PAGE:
During the Q&A, Bergstein (who looks exactly like Penny would at her age) noted that the ongoing abortion fight shows that a battle is never won when you think it’s won, and that’s true for all the fights in her movie, as well as the fight FOR her movie–a little movie that spread by word of mouth when all the suits thought it was junk. Because it was a woman’s story?

(I called my mother and told her about my Monday and she couldn’t remember who had told her, but she definitely remembered getting a phone call–“You have to see Dirty Dancing!”)

The abortion fight isn’t won. The class fight isn’t won. The fight for women to have the right to desire isn’t won.

But the movie isn’t about winning, it’s about the fight itself. Bergstein said that she wanted “To tell the story of a girl who took her life in her hands and ran with it no matter what it cost her.” Baby “fights for her life and she fights for honor.” It’s about “being responsible to other people.”

This little movie, well, Irin Carmon, who hosted the Q&A, wondered aloud if the film’s politics had seeped into all of us in the room, mostly women in our 20s and 30s, as we watched it as children. If the film’s popularity had helped shape a generation of young feminists.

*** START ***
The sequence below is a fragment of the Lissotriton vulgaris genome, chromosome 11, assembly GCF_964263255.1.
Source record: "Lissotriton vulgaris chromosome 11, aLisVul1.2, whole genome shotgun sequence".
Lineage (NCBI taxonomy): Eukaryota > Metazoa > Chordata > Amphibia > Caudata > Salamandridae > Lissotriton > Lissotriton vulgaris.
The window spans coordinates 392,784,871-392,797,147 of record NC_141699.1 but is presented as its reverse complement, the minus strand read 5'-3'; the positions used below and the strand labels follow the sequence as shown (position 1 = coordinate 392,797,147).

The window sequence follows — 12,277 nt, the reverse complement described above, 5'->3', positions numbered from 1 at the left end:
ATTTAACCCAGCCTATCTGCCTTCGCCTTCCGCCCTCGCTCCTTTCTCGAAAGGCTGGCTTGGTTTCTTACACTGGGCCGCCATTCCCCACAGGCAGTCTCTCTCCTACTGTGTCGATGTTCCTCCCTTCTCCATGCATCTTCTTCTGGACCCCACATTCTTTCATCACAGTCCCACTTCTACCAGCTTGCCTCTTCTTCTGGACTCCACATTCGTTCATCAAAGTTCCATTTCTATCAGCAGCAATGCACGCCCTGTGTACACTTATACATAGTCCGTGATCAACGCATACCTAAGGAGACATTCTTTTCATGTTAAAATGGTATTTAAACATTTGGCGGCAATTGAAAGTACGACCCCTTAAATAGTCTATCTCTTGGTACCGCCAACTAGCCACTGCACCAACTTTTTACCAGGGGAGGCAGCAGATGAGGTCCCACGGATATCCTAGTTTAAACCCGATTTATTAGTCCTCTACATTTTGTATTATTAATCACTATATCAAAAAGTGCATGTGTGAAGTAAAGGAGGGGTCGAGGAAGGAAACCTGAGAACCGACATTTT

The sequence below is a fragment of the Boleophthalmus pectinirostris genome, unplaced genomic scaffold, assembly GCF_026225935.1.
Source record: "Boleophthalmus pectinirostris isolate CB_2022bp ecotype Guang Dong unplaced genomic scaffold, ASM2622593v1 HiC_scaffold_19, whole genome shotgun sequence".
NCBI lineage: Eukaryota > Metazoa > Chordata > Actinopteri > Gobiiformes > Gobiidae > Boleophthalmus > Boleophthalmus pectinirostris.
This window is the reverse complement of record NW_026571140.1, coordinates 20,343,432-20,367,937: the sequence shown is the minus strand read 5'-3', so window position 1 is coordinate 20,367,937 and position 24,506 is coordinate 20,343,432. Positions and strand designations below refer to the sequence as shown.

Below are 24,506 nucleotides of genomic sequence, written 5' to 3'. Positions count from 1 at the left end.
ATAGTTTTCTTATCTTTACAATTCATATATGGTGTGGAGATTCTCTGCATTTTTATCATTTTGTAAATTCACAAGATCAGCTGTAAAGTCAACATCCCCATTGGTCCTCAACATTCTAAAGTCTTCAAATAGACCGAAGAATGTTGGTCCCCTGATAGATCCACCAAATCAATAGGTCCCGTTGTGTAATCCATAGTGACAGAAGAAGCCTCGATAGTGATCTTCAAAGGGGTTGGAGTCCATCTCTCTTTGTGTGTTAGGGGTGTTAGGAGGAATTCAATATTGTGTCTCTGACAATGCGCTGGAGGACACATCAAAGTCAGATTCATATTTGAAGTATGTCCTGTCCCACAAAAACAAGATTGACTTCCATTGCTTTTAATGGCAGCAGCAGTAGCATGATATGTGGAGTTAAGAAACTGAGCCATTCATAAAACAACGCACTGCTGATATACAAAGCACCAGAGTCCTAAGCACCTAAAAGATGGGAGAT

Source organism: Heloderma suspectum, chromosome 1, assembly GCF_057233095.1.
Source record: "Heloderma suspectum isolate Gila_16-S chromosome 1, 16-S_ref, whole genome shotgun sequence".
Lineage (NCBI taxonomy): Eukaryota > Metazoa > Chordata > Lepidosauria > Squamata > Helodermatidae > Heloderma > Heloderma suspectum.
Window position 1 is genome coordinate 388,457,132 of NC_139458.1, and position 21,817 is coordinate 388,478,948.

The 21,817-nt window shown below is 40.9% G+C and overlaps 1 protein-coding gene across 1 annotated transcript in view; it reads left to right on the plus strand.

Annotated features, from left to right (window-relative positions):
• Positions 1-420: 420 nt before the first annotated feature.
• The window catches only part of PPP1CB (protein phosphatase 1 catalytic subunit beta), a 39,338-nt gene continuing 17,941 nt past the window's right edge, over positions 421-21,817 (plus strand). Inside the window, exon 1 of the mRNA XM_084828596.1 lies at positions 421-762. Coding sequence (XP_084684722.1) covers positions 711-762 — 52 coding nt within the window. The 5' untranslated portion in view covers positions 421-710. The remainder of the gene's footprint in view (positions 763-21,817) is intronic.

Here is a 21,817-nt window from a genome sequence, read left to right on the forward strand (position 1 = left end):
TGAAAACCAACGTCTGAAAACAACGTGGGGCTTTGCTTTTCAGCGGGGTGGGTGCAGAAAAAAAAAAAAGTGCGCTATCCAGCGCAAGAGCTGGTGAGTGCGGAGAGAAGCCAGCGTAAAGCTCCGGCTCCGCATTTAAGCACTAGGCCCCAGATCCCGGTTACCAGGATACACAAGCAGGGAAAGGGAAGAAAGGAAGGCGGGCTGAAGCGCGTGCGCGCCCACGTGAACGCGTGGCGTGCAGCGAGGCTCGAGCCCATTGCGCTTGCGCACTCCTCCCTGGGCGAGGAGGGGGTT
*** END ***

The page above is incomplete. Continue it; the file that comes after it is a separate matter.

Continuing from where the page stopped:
My coworker said as much to me today as we shared Alyssa Rosenberg’s essay on the politics of Dirty Dancing and the likely remake, which we have to wonder about. Will it be set in 1963, where abortion is still illegal, or will we have switched to a setting now, where perhaps Penny can get a legal abortion but it costs far more than Baby can even borrow from her father and she has to get across a state and through a picket line to the one available doctor? Or will there be another reason why Baby has to fill in for her and learn the dances and fall into a love that she deserves because she won it through an act of solidarity with another woman?

Will Baby and Johnny just fall in love because “it was meant to be” and will they rewrite the ambiguous ending to assure us that Baby and Johnny will be forever and not, as Rosenberg writes, “passionate without concern for the final shape of it.”